13 Reasons to Join a Spinning Guild
Do you belong to a spinning guild? Many people join one to connect with a local (or not so local!) spinning community and share their fiber obsession with like-minded enthusiasts. In the Spin Off Spring 2017 issue, Debbie Held fills us in on the many benefits of joining a spinning guild.
“You’re so lucky; you belong to the greatest spinning guild!” I often hear this from friends when I tell them about the latest in my world of spinning. Everything from my first teaching gig to a scholarship for a weekend workshop with a noted spinning author: somehow nearly every opportunity stems from my membership in Atlanta’s Peachtree Handspinners Guild (PHG).
I have found in my guild a home base of fellow spinaholics who consider handspinning to be a lifestyle, one meant to be shared for the sake of the craft’s continuation. Through these spinners, I strive to do and know more about my spinning and never to stagnate. Best of all, in this noncompetitive environment, friendship is assumed, if not guaranteed.
“There is no spinning guild near me,” is usually what I hear when I encourage a friend who lives elsewhere to find a guild of her own.
So today I say, look harder. Check online for other fiber-related crafting guilds in your area, particularly weaving guilds, as many also have spinning programs. Additionally, a guild that was named for one fiber craft (in some cases fifty years ago) may have expanded its interests over the decades. “We’re the Weavers Guild of Greater Cincinnati,” says board member and spinning teacher Pat Maley of her guild, which was formed in 1948. “And while our name says ‘weavers,’ we are primarily spinners. We now consider ourselves a fiberarts guild.”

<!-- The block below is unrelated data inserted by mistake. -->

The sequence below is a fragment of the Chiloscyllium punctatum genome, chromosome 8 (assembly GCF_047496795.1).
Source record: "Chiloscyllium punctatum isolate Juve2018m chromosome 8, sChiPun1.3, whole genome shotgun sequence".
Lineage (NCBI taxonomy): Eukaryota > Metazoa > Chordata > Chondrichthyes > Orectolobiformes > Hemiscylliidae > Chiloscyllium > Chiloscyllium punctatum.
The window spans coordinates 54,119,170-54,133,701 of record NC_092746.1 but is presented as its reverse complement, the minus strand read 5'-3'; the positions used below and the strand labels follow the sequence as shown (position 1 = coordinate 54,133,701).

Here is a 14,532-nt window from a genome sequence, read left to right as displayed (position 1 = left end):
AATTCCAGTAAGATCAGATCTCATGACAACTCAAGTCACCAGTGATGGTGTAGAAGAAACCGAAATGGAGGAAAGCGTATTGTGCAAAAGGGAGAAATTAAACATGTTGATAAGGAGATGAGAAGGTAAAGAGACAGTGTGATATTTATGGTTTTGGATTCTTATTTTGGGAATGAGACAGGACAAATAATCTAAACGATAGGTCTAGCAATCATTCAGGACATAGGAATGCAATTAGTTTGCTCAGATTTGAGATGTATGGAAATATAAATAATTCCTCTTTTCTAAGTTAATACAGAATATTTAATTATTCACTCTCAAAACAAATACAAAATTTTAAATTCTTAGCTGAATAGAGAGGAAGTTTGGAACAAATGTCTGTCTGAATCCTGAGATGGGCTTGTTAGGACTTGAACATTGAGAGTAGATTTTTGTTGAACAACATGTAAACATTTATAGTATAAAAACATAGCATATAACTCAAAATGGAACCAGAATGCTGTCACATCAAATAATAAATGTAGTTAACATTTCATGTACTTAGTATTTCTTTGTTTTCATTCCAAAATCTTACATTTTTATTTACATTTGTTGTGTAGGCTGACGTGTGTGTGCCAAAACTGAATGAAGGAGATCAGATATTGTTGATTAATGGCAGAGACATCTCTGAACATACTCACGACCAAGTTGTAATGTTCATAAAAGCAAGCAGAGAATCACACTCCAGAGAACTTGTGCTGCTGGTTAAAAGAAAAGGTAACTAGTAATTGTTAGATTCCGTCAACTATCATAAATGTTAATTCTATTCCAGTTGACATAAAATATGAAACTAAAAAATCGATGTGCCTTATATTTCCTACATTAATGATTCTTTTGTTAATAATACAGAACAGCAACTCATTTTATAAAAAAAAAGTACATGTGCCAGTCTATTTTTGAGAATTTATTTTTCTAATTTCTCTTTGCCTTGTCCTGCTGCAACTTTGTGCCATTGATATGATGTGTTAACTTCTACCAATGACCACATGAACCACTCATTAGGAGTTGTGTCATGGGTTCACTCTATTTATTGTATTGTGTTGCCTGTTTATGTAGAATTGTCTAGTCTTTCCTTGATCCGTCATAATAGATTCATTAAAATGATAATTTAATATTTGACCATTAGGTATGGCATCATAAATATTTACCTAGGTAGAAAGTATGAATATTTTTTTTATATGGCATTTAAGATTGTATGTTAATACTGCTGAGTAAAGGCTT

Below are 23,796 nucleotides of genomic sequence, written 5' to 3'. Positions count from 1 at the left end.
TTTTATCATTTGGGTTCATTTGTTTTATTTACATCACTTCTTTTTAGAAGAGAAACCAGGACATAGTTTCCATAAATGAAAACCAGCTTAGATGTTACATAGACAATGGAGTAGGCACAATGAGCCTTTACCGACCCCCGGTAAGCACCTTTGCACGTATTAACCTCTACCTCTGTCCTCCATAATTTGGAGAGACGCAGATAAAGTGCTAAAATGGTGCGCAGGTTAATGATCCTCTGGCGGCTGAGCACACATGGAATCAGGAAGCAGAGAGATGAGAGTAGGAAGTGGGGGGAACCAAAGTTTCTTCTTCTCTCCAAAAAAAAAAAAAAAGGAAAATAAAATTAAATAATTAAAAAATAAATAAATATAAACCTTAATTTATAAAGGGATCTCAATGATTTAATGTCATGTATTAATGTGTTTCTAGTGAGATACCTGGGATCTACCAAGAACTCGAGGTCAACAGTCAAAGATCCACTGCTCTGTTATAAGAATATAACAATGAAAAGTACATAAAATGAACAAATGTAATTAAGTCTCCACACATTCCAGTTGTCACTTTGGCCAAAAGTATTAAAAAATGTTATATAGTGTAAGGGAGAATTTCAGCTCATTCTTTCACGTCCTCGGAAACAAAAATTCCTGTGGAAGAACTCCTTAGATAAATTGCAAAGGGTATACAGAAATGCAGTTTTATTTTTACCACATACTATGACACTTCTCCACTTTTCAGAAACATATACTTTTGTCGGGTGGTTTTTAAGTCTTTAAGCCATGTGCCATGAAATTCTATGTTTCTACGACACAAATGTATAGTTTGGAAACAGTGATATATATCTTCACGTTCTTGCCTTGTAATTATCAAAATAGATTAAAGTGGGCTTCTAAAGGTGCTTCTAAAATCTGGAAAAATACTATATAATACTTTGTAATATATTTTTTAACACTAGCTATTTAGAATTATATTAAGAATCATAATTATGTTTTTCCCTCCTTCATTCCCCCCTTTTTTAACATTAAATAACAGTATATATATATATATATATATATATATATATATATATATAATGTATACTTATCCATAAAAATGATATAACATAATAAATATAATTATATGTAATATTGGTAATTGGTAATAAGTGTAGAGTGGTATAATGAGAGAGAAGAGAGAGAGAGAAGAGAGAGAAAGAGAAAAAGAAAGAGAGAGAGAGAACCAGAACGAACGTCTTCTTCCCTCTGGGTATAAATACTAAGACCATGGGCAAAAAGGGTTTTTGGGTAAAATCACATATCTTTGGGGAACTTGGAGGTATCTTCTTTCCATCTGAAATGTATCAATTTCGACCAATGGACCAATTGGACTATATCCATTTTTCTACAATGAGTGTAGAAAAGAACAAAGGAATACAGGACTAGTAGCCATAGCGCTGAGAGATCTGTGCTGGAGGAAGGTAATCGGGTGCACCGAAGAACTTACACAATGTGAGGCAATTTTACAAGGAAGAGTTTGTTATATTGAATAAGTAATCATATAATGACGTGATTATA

Thinking of joining a spinning or fiber-themed guild? Here are just a few benefits you may find. (Inquire about exclusions or limitations; some guilds require months of paid membership before checking out equipment, for example.)
- Access to a physical library of books, patterns, instructional videos, magazines, and more, which you may usually check out
- Equipment rental (sometimes for a marginal additional fee)
- Early access to or discounts for industry speakers, events, workshops, and programs
- Unparalleled learning opportunities, both formal and informal
- Spinning and fiber retreats
- Professional opportunities in the field of spinning
- Exhibit and sales opportunities
- Leadership opportunities
- Ability to try out fiber and spinning equipment of all types prior to making a purchase
- Scholarships for spinning classes and fiber workshops
- Ability to help others through fiber arts
- Friendships and community
- Potential to discover mentors
So forget about titles and names. Give a guild a chance, and within it you may find your own handspinning home base, ripe with rewards you have yet to imagine.
— Debbie Held
DEBBIE HELD, a freelance writer and handspinner, lives her life surrounded by good friends, her Italian greyhound, Iggy, and plenty of wool and spinning tools. She credits spinning with helping to pull her through a decades-long chronic illness. Debbie and her stash live in the Atlanta area and may be found at www.debbieheld.com.
Featured Image: Peachtree Handspinners Guild members enjoying the annual November “social, sale, and spin” meeting, where members are encouraged to bring fiber-related goods to sell during the afternoon of socializing and spinning. Photo courtesy of Peachtree Handspinners Guild.
Find spinning inspiration in every issue of Spin Off!